John D. Rockefeller

July 8, 2016

John D. Rockefeller and the Purpose of Wealth

“How do wealthy Christians justify their wealth, despite Jesus explicitly condemning it?” That’s the question one Reddit user posted a couple of years ago. Today, on the 177th birthday of oil tycoon and professing Christian John D. Rockefeller, that query warrants further consideration.

Rockefeller once controlled 90 percent of America’s oil production, and his net wealth totaled about $30 billion in today’s terms. His financial empire encompassed “1.5% of America’s total economic output,” Carl O’Donnell wrote for Forbes Magazine in July 2014.

“To control an equivalent share today would require a net worth of about $340 billion dollars, more than four times that of Bill Gates, currently the world’s richest man,” O’Donnell elaborated.

That mind-blowing amount of wealth borders on incomprehensible. So if being rich is anti-Christian, then Rockefeller must have been among the most un-Christian individuals in history.

Indeed, casually perusing the Gospels could leave readers with the impression that rich people are almost universally sinful. Parables like the Rich Man and Lazarus (Luke 16:19-31) and the Rich Fool (Luke 12:13-21) tell the story of ancient magnates whom God brought to ruin. Strong statements from Jesus to expectant crowds seemingly reinforce these sentiments: “But woe to you who are rich, for you have received your consolation.” (Luke 6:24, ESV).

Jesus told a rich young ruler to “sell what you possess and give to the poor” in order to obtain salvation. He then unforgettably remarked to his disciples, “Truly, I say to you, only with difficulty will a rich person enter the kingdom of heaven. Again I tell you, it is easier for a camel to go through the eye of a needle than for a rich person to enter the kingdom of God.” (Matthew 19:23, ESV)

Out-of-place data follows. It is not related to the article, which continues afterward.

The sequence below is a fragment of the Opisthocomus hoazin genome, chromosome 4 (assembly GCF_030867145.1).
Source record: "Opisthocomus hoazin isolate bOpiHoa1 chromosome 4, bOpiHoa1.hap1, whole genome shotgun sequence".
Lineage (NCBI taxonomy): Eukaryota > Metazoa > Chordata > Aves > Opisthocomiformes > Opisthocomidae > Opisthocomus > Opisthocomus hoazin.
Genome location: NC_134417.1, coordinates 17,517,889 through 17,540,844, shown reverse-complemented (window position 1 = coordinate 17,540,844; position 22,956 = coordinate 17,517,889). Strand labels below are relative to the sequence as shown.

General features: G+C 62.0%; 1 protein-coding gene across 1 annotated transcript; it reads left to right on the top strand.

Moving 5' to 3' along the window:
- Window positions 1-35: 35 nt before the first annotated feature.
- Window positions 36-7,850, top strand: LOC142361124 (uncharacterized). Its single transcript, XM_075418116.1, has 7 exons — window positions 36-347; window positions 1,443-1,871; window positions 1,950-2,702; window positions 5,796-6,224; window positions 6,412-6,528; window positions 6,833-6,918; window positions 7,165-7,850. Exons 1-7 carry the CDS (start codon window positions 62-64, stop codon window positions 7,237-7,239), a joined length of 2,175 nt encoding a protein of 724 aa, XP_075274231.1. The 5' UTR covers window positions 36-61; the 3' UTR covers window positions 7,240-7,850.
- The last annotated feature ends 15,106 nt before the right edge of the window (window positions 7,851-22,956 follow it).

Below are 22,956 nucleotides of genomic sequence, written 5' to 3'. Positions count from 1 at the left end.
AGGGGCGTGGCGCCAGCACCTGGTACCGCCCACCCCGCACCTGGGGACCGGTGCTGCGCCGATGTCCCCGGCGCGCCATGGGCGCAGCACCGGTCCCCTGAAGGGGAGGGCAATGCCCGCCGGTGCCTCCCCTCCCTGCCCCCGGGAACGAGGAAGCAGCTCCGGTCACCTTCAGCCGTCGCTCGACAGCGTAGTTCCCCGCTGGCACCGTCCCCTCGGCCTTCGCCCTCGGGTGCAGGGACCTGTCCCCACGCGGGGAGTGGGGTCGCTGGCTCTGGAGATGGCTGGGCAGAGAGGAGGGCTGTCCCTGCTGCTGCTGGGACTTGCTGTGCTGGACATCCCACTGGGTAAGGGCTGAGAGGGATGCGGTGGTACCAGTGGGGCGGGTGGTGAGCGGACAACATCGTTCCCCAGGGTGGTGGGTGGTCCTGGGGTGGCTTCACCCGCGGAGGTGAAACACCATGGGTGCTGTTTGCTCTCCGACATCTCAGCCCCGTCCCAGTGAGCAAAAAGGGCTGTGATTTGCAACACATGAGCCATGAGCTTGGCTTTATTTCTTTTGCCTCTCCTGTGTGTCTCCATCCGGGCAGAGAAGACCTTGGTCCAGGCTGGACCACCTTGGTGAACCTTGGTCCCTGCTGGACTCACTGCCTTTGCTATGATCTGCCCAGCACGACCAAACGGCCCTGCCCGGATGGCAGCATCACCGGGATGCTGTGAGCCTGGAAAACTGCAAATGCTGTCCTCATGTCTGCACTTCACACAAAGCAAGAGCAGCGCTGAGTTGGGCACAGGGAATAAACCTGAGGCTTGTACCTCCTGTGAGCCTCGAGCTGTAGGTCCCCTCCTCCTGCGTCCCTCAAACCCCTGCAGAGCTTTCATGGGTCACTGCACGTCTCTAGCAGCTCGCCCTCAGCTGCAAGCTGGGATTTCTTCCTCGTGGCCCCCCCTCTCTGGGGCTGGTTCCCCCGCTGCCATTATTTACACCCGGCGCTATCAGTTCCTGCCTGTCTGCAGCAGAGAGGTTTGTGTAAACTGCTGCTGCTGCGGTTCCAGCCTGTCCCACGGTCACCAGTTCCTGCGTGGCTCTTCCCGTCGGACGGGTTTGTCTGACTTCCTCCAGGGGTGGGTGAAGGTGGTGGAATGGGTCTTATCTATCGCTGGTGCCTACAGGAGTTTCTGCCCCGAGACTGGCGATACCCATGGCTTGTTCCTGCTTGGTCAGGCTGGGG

His disciples immediately responded with bafflement, wondering how anyone could be saved. But Jesus put their doubts to rest. “With man this is impossible, but with God all things are possible,” he answered. In other words, God can miraculously save wealthy people from bondage to sin just like anyone else.

Turn a few pages further in the New Testament, and readers can easily fall into another trap: thinking that wealth itself is evil. “For the love of money is a root of all kinds of evils,” the Apostle Paul famously wrote (1 Timothy 6:10a, ESV). However, those who quote this verse often leave out its second half: “It is through this craving that some have wandered away from the faith and pierced themselves with many pangs.” Clearly Paul was focusing on the distorted “love” of money and an inappropriate “craving” for wealth.

Reading the texts more closely, it becomes evident that neither Jesus nor Paul condemn wealth. Reflecting upon the Scriptures as a whole reveals that God is far from being anti-money. Examples of Godly people like Abraham, Jacob, Joseph, Job, and Solomon show that God blessed some of His best known followers with great wealth. Through His Providence, He actually multiplied their riches.

“The reward for humility and fear of the Lord is riches and honor and life,” Solomon wrote (Proverbs 20:4, ESV).

Taken in the context of Scripture as a whole, wealth is a blessing from God. The trouble occurs when people allow their love of money to displace their affection for God. Jesus proclaimed that no one can “serve both God and money.” (Matthew 6:24, ESV)